| To get Chelsea into G-14, Kenyon may have to beg with United
Manchester United will have the power to take devastating revenge on Chelsea for poaching Peter Kenyon by blackballing their Premiership rivals from the prestigious G-14 group of the richest football clubs in the world later this year.
The G-14 group, who include Real Madrid, Arsenal, Bayern Munich and AC Milan, were set up in 2000 by a group of directors, including Kenyon, to look after the financial interests of the biggest clubs and potentially establish a European super league.
Admission has to be approved by a unanimous vote, which means that United’s new chief executive, David Gill, who on Tuesday also succeeded Kenyon as vice-chairman of G-14, could prevent Chelsea joining.
More than £15 million was wiped off United’s market value with a four per cent slump in the share price on Tuesday in the wake of Kenyon’s exit. And the secrets he takes with him to Stamford Bridge will be of concern to United, as he was instrumental in the transfer and contract negotiations of many high-profile players.
Kenyon has been told by Chelsea owner Roman Abramovich that his priority as chief executive will not be the handling of transfers or setting up a merchandising operation, but increasing the influence of Chelsea in the Football Association and Europe.
To get Chelsea into the G-14, Kenyon will not only have to beg with the club he has been accused of betraying but will also have to persuade Paris St Germain, with whom he fell out over the Ronaldinho transfer saga this summer.
He is not seen by Chelsea as the man to handle their transfer affairs — especially after Sir Alex Ferguson had to intervene during Kenyon’s failure to land Ronaldinho — and they have so much financial clout that selling shirts in the Far East is not a priority.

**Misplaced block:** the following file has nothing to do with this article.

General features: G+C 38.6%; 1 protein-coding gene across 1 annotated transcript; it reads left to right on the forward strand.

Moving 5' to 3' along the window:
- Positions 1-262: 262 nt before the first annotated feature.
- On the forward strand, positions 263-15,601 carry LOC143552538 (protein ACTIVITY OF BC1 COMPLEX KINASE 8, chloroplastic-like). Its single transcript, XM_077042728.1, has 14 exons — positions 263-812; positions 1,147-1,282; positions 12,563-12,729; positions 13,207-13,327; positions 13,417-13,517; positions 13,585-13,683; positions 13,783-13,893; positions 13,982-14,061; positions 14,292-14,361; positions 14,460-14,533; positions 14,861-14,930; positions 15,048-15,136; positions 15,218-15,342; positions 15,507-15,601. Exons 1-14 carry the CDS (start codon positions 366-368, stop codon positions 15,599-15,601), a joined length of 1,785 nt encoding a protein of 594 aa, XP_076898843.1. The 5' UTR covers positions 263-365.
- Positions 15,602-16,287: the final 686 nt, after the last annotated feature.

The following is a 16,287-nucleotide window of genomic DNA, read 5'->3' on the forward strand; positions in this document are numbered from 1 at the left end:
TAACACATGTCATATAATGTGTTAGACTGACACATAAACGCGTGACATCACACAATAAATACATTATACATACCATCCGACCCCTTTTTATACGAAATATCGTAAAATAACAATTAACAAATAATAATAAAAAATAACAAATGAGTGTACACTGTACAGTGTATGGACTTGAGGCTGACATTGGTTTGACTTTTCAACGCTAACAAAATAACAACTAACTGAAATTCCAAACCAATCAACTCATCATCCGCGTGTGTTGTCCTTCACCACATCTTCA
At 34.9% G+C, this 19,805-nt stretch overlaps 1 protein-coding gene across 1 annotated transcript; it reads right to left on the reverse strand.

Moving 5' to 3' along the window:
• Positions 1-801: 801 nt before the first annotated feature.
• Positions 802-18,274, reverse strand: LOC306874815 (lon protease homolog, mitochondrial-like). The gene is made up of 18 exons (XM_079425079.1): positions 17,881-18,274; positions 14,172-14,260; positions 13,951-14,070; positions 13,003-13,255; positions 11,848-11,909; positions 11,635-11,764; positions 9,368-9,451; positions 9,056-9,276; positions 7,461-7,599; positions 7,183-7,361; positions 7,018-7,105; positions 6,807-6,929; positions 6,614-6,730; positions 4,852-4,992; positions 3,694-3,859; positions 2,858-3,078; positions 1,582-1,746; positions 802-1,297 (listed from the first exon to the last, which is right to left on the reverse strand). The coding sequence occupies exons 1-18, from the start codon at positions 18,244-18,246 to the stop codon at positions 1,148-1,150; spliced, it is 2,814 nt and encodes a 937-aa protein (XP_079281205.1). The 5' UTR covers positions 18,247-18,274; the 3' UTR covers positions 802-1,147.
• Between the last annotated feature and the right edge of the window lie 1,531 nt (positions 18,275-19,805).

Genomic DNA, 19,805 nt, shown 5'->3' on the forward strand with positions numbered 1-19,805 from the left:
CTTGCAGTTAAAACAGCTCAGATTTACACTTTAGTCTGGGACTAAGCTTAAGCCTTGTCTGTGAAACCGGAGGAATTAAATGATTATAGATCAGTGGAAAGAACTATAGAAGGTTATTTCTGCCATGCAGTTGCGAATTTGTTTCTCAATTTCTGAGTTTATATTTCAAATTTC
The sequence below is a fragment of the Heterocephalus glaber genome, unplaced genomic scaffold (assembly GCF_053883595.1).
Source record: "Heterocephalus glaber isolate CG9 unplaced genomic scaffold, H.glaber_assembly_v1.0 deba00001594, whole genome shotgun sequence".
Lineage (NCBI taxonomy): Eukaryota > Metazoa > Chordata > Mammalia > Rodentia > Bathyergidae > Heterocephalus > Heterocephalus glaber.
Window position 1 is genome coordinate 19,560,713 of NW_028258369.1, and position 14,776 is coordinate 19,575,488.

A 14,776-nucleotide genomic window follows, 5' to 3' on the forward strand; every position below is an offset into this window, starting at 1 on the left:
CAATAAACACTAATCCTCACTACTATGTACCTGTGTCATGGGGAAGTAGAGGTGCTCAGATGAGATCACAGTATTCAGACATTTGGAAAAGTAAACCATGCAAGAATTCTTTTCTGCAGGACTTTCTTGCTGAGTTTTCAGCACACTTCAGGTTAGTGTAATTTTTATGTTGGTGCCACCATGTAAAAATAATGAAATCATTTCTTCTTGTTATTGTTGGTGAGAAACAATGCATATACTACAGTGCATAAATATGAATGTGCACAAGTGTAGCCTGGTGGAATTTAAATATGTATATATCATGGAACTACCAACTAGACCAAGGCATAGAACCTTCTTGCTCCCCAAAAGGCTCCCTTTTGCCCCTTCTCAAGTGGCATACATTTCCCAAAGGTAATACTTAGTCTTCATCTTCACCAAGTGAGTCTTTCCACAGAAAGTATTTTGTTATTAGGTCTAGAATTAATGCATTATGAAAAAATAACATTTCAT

Abramovich is confident that football agent Pini Zahavi is the ideal man to manage his transfer kitty. In Eugene Tenenbaum, a Canadian, and Richard Creitzman, he has brought two experienced executives to the club to manage his huge financial input.
What he sought in Kenyon was a football administrator who had good contacts and an understanding of the FA as well as Uefa and G-14.
However, forcing Chelsea into G-14 could prove a tough proposition. G-14, who have clubs from England, Spain, Italy, Germany, Holland and Portugal, next meet in Lyons on November 17.
The group have had 18 members since August when Kenyon voted with other members to include Arsenal, Bayer Leverkusen, Lyons and Valencia. Genevieve Berti, the G-14 communications manager, confirmed that Chelsea were one of the clubs considered as part of the expansion but were edged out by Arsenal, who had a better Champions League record and were financially more powerful.
“There is no criteria for clubs to join, the only procedure is for the general assembly of all 18 clubs to decide that it is time to open their doors up to a new member,” she said.
“If that decision was to take place then every member would have their own ideas on who to invite.”
Gill conceded that Kenyon’s exit had come as a “complete and utter shock” to United but added: “We don’t believe it’s a power switch. The changes won’t affect what happens on the pitch. The institution of Manchester United is very strong and it’s up to us as a board to make sure we protect and develop that institution.
“This is just an evolution. The speed of it and Peter going to a competitor raises the interest levels, but I don’t think it detracts from what we’re doing.”
The position of current Chelsea chief executive Trevor Birch is unclear. Birch is reported to have met Abramovich’s aides on Tuesday and been offered the post of managing director.